Still waiting patiently for quantum computing to bring about the next revolution in digital processing power? We might now be a little closer, with a discovery that could help us build quantum computers at mass scale.

Scientists have refined a technique using diamond defects to store information, adding silicon to make the readouts more accurate and suitable for use in the quantum computers of the future.

To understand how the new process works, you need to go back to the basics of the quantum computing vision: small particles kept in a state of superposition, where they can represent both 1, 0, and a combination of the two at the same time.

These quantum bits, or qubits, can process calculations on a much grander scale than the bits in today's computer chips, which are stuck representing either 1 or 0 at any one time.

Getting particles in a state of superposition long enough for us to actually make use of them has proved to be a real challenge for scientists, but one potential solution is through the use of diamond as a base material.

The idea is to use tiny atomic defects inside diamonds to store qubits, and then pass around data at high speeds using light – optical circuits rather than electrical circuits.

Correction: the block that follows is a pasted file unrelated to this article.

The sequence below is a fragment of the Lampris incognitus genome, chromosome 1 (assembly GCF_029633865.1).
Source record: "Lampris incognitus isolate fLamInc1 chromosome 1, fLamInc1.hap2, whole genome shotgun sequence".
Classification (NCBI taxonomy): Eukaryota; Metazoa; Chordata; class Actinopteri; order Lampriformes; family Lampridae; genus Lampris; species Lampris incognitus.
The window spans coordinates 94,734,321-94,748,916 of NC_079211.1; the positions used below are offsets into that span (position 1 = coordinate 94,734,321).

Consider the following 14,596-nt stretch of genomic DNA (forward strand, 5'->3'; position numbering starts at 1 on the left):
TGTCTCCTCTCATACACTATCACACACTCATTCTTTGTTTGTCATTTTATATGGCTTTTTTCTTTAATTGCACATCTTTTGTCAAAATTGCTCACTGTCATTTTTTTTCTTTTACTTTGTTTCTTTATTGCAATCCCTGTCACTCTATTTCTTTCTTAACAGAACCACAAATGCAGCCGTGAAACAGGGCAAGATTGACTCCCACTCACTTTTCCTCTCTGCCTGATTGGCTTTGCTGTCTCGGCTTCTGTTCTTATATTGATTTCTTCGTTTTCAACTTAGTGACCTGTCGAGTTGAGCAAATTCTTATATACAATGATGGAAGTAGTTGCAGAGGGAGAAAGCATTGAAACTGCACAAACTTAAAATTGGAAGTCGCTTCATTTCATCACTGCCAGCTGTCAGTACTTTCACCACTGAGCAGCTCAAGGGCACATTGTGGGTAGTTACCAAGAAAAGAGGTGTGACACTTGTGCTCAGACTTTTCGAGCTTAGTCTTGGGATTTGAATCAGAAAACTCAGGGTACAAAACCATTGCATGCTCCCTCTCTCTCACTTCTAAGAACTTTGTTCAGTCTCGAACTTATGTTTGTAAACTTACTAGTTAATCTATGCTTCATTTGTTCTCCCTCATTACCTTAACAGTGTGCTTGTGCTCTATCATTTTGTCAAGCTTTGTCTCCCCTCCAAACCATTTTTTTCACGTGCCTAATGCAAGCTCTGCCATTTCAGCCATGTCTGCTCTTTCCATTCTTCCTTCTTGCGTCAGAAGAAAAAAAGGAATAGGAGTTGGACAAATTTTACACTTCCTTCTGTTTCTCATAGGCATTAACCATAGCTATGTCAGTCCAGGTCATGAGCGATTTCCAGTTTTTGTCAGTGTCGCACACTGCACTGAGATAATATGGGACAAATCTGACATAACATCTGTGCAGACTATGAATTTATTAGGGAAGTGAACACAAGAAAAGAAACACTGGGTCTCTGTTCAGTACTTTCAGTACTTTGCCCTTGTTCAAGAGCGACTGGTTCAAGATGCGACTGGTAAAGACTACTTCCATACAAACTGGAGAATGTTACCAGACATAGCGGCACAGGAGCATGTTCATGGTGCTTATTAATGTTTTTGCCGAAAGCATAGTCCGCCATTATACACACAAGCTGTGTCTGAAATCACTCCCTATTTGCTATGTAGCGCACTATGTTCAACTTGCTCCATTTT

Diamond-defect qubits rely on a missing carbon atom inside the diamond lattice which is then replaced by an atom of some other element, like nitrogen. The free electrons created by this defect have a magnetic orientation that can be used as a qubit.

So far so good, but our best efforts so far haven't been accurate enough to be useful, because of the broad spectrum of frequencies in the light emitted – and that's where the new research comes in.

Scientists added silicon to the qubit creation process, which emits a much narrower band of light, and supplies the precision that quantum computing requires.

At the moment, these silicon qubits don't keep their superposition as well, but the researchers are hopeful this can be overcome by reducing their temperature to a fraction of a degree above absolute zero.

"The dream scenario in quantum information processing is to make an optical circuit to shuttle photonic qubits and then position a quantum memory wherever you need it," says one of the team, Dirk Englund from MIT. "We're almost there with this. These emitters are almost perfect."

In fact, the researchers produced defects within 50 nanometres of their ideal locations on average, which is about one thousandth the size of a human hair.

Being able to etch defects with this kind of precision means the process of building optical circuits for quantum computers then becomes more straightforward and feasible.

If the team can improve on the promising results so far, diamonds could be the answer to our quantum computing needs: they also naturally emit light in a way that means qubits can be read without having to alter their states.

You still won't be powering up a quantum laptop anytime soon, but we're seeing real progress in the study of the materials and techniques that might one day bring this next-generation processing power to the masses.

The research has been published in Nature Communications.